Mr. Hoon: That is one of the explicit tasks that were set out at Petersberg; we are required to fulfil it as part of our contribution to the RRF. I shall certainly take account of my hon. Friend's words and ensure that they are carried out.

Colchester Garrison

21. Mr. Bob Russell (Colchester): When he expects work to commence on the new barracks at Colchester garrison. [113709]

The Parliamentary Under-Secretary of State for Defence (Dr. Lewis Moonie): Subject to successful negotiations, it is expected that work will commence during the summer of 2001.

Mr. Russell: Will the Minister give an assurance that the Ministry of Defence will comply with both the spirit and the letter of the Deputy Prime Minister's brownfield land disposal and redevelopment regulations when it comes to the disposal of the existing Colchester barracks?

Dr. Moonie: I am happy to give the hon. Gentleman that assurance.

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Schools (Service Families)

23. Dr. Doug Naysmith (Bristol, North-West): What steps his Department is taking to improve access to schools for service families. [113711]

The Minister for the Armed Forces (Mr. John Spellar): I refer my hon. Friend to the answer that I gave earlier today to my hon. Friends the Members for Stockport (Ms Coffey) and for Staffordshire, Moorlands (Charlotte Atkins).

Dr. Naysmith: I thank the Minister for his earlier replies and point out that they were mostly concerned with United Kingdom service families. Does he accept, as I do, that it is important to look after the needs of service families overseas? Will he also say a word or two about what goes on in Cyprus, and perhaps Belize, to ensure that service families' children receive good education?

Mr. Spellar: Given the rate at which we are moving through the questions, I am more than happy to say a few words on the latter subject. However, I am also pleased to have the opportunity to draw attention to the excellent work that is undertaken by our schools for service children overseas. For example, at key stage 1, if such schools were treated as a local education authority they would be fifth in the country--and that is behind a number of extremely well-off areas. At key stage 3, they would be fourth, behind three extremely well-placed areas. That is a tribute to the work that is undertaken by our education services, especially given the mobile and sometimes unsettled life style that service families have to face.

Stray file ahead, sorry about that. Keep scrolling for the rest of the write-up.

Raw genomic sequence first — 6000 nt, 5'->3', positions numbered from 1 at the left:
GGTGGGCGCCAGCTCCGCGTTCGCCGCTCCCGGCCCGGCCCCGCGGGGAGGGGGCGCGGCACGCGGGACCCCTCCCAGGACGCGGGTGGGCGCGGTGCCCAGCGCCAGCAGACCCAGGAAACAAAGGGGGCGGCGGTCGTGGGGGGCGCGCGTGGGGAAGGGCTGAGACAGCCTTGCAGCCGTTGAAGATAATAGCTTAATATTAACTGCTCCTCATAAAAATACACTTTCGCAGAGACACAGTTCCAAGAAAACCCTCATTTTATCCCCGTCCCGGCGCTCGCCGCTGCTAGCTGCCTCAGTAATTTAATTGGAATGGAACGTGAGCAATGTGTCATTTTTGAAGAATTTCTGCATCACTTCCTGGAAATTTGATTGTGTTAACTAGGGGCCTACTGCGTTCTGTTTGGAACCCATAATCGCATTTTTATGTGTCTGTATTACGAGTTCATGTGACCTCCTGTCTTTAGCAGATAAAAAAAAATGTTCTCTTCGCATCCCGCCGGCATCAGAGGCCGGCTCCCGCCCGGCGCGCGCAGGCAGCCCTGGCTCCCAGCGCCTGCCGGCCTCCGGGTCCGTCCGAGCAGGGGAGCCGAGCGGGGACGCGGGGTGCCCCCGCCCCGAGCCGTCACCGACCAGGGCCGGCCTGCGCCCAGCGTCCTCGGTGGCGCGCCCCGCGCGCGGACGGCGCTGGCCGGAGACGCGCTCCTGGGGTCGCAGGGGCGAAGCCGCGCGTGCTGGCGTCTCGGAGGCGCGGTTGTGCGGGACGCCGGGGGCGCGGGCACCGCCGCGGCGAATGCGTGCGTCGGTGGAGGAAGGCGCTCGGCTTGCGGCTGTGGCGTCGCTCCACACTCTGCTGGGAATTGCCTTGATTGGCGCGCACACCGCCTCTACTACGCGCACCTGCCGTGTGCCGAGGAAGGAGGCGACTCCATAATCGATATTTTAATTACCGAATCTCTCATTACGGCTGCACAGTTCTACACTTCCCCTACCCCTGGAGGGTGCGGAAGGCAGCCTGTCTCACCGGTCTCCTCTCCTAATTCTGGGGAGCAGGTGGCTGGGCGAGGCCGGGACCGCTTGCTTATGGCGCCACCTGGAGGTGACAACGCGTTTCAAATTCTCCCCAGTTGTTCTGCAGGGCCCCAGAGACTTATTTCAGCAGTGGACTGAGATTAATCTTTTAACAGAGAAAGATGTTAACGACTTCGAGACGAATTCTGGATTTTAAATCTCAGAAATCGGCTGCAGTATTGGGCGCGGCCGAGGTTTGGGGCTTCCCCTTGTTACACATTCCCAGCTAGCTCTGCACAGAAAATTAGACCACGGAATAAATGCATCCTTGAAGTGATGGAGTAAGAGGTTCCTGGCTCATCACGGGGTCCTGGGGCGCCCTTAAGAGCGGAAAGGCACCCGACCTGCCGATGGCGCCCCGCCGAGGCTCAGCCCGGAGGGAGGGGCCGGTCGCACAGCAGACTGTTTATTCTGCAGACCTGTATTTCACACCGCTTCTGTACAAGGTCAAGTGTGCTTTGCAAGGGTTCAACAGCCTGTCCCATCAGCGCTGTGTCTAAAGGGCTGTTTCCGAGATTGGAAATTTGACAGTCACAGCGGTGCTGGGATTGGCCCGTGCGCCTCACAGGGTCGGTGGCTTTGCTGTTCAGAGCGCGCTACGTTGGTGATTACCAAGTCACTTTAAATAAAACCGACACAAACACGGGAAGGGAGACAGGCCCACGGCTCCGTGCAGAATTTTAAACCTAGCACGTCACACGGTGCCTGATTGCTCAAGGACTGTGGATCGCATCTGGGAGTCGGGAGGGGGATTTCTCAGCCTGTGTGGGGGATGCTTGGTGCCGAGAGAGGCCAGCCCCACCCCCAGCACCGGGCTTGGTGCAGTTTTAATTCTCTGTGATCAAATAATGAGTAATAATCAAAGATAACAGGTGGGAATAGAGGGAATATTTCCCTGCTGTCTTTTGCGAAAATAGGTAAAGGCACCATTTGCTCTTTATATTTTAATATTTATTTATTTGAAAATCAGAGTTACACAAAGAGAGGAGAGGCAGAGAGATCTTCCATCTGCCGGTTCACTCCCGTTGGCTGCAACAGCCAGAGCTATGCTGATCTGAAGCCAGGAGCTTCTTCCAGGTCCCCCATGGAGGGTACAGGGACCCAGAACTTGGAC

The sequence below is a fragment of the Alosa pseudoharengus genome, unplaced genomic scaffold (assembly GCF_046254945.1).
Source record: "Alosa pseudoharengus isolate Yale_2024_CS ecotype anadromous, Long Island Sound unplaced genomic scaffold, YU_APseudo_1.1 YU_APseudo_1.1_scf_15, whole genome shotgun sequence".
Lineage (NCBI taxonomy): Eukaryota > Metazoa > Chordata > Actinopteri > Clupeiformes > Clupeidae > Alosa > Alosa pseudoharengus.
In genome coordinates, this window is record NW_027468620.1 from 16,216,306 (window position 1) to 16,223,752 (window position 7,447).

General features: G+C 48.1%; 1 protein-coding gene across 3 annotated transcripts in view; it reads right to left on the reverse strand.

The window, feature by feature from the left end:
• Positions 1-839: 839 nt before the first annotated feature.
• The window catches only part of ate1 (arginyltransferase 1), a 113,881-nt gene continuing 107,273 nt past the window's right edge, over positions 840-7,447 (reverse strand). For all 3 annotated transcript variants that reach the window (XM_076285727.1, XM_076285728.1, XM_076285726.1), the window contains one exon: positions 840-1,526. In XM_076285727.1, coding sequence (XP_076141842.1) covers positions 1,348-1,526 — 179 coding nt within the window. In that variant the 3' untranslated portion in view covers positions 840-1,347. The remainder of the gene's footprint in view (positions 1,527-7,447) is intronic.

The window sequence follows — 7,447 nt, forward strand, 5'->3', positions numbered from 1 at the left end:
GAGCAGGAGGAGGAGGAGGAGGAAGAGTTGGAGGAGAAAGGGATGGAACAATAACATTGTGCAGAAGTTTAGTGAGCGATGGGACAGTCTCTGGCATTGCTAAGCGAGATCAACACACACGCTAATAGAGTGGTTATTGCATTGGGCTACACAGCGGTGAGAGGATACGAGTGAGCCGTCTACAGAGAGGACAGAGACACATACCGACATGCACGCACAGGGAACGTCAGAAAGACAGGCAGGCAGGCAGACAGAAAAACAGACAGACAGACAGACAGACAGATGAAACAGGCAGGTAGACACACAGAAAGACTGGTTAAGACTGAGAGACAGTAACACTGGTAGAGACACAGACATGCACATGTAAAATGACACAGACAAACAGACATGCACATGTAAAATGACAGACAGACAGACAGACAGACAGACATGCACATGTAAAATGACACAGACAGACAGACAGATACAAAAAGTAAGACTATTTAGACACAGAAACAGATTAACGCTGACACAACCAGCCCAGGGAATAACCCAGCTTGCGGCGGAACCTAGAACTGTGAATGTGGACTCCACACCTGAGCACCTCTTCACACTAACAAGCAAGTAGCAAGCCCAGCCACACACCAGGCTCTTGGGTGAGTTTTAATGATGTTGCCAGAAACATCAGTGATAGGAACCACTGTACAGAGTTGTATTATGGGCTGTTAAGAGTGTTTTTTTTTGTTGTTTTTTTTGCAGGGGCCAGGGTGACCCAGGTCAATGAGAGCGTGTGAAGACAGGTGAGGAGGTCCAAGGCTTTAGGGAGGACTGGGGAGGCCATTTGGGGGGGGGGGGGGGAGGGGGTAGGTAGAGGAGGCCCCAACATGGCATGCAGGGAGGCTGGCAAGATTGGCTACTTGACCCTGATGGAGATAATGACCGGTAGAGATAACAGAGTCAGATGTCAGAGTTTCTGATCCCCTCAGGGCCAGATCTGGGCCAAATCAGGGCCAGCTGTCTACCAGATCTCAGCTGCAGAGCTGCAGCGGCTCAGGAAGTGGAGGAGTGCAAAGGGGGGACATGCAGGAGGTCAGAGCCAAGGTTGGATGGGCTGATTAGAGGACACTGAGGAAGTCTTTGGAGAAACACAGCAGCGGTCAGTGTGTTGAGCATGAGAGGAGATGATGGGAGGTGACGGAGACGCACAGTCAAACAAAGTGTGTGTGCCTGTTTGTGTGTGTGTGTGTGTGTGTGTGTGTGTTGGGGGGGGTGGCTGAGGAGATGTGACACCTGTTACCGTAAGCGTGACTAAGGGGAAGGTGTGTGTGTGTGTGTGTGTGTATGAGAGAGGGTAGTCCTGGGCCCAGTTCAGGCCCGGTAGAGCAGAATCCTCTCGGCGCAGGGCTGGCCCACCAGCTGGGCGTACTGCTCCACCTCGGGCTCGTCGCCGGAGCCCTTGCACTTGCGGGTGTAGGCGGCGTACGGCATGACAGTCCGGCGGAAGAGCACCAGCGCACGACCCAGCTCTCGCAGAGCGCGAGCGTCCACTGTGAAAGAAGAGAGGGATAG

We must ensure that we integrate that work into the educational work here in the UK. That is partly to do with schooling, to which I referred in previous answers, and partly to do with transfers to higher education--in which connection I am very pleased to say that, from September this year, access to student loans will have been achieved, which will be a considerable weight off the minds of many families.

Shoeburyness Ranges

25. Sir Teddy Taylor (Rochford and Southend, East): What further progress has been made in the disposal and development of the old and new ranges in Shoeburyness. [113713]

The Parliamentary Under-Secretary of State for Defence (Dr. Lewis Moonie): Details of the sale of the old ranges and Horseshoe barracks, Shoeburyness have been announced. I have written to the hon. Gentleman about the outcome; I trust that he has received my response.

On the question of the new ranges, DERA is now working with SERCO Ltd. to rationalise the estate and introduce new businesses which can co-exist with the continuing range activities. At a public meeting on 8 March 2000, DERA and SERCO put forward their proposals for regeneration of the site to the joint councils of Southend and Rochford. DERA and SERCO will work closely with both councils in preparing a 10-year

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development plan for the introduction of new commercial activities on the site. Public consultation will be a key feature in taking forward any proposals.

Sir Teddy Taylor: Is the Minister aware of the concern in Shoeburyness that the plans for the new and old ranges involve the building of 700 additional new houses when already in the area we have serious traffic congestion and a shortage of public facilities? Will the Minister and his colleagues ensure that the transport problem is resolved before the houses are completed? Finally, can he explain why the bid of £8 million was accepted when a larger bid for only 150 houses, submitted by a local firm, was turned down?

Dr. Moonie: On the hon. Gentleman's latter point, the bid that was accepted was that which was considered to give the Department best value for money. On his first point, the purpose of the detailed consultations that we have held with local councils is to address the very concerns that he is raising, and I trust that they will be resolved before the matter goes any further.